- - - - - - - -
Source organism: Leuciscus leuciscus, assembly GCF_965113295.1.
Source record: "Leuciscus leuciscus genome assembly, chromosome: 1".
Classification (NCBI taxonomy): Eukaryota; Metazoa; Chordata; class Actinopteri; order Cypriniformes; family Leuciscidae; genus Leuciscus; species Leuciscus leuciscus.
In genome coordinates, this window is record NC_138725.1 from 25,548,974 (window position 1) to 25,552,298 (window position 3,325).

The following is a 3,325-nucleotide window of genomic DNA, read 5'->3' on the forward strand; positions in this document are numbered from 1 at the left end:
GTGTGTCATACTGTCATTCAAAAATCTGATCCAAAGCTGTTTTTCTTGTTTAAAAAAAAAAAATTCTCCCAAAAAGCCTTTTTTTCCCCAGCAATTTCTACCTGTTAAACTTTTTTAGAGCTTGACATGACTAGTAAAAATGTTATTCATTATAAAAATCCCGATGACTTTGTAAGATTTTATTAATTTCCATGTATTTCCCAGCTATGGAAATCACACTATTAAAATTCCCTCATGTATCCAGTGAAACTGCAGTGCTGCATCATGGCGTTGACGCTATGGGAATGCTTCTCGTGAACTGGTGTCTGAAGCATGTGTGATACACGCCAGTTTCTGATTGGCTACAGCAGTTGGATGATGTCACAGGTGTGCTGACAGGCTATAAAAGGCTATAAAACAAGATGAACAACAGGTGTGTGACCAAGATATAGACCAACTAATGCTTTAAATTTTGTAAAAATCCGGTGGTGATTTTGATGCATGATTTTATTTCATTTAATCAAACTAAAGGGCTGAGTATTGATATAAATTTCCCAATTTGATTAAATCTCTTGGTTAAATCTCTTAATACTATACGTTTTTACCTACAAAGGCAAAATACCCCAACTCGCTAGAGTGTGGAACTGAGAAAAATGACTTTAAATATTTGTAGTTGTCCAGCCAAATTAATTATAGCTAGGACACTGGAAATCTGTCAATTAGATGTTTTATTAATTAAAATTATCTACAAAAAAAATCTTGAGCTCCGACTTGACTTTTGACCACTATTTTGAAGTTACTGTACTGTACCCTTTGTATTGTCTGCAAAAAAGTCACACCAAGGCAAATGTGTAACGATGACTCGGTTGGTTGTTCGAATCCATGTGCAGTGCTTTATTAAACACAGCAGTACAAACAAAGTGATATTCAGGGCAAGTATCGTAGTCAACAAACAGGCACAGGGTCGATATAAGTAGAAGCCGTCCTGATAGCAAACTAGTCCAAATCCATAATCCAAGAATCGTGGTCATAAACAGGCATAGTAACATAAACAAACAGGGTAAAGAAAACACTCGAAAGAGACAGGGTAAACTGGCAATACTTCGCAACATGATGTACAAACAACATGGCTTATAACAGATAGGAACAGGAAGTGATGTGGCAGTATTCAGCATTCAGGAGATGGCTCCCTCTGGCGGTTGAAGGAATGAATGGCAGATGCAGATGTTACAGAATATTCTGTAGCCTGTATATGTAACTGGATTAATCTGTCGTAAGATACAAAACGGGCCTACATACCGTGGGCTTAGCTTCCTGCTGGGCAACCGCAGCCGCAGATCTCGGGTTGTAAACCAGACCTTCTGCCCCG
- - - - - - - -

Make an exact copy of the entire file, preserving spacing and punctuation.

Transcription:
Source organism: Leuciscus leuciscus, assembly GCF_965113295.1.
Source record: "Leuciscus leuciscus genome assembly, chromosome: 1".
Classification (NCBI taxonomy): Eukaryota; Metazoa; Chordata; class Actinopteri; order Cypriniformes; family Leuciscidae; genus Leuciscus; species Leuciscus leuciscus.
In genome coordinates, this window is record NC_138725.1 from 25,548,974 (window position 1) to 25,552,298 (window position 3,325).

The following is a 3,325-nucleotide window of genomic DNA, read 5'->3' on the forward strand; positions in this document are numbered from 1 at the left end:
GTGTGTCATACTGTCATTCAAAAATCTGATCCAAAGCTGTTTTTCTTGTTTAAAAAAAAAAAATTCTCCCAAAAAGCCTTTTTTTCCCCAGCAATTTCTACCTGTTAAACTTTTTTAGAGCTTGACATGACTAGTAAAAATGTTATTCATTATAAAAATCCCGATGACTTTGTAAGATTTTATTAATTTCCATGTATTTCCCAGCTATGGAAATCACACTATTAAAATTCCCTCATGTATCCAGTGAAACTGCAGTGCTGCATCATGGCGTTGACGCTATGGGAATGCTTCTCGTGAACTGGTGTCTGAAGCATGTGTGATACACGCCAGTTTCTGATTGGCTACAGCAGTTGGATGATGTCACAGGTGTGCTGACAGGCTATAAAAGGCTATAAAACAAGATGAACAACAGGTGTGTGACCAAGATATAGACCAACTAATGCTTTAAATTTTGTAAAAATCCGGTGGTGATTTTGATGCATGATTTTATTTCATTTAATCAAACTAAAGGGCTGAGTATTGATATAAATTTCCCAATTTGATTAAATCTCTTGGTTAAATCTCTTAATACTATACGTTTTTACCTACAAAGGCAAAATACCCCAACTCGCTAGAGTGTGGAACTGAGAAAAATGACTTTAAATATTTGTAGTTGTCCAGCCAAATTAATTATAGCTAGGACACTGGAAATCTGTCAATTAGATGTTTTATTAATTAAAATTATCTACAAAAAAAATCTTGAGCTCCGACTTGACTTTTGACCACTATTTTGAAGTTACTGTACTGTACCCTTTGTATTGTCTGCAAAAAAGTCACACCAAGGCAAATGTGTAACGATGACTCGGTTGGTTGTTCGAATCCATGTGCAGTGCTTTATTAAACACAGCAGTACAAACAAAGTGATATTCAGGGCAAGTATCGTAGTCAACAAACAGGCACAGGGTCGATATAAGTAGAAGCCGTCCTGATAGCAAACTAGTCCAAATCCATAATCCAAGAATCGTGGTCATAAACAGGCATAGTAACATAAACAAACAGGGTAAAGAAAACACTCGAAAGAGACAGGGTAAACTGGCAATACTTCGCAACATGATGTACAAACAACATGGCTTATAACAGATAGGAACAGGAAGTGATGTGGCAGTATTCAGCATTCAGGAGATGGCTCCCTCTGGCGGTTGAAGGAATGAATGGCAGATGCAGATGTTACAGAATATTCTGTAGCCTGTATATGTAACTGGATTAATCTGTCGTAAGATACAAAACGGGCCTACATACCGTGGGCTTAGCTTCCTGCTGGGCAACCGCAGCCGCAGATCTCGGGTTGTAAACCAGACCTTCTGCCCCG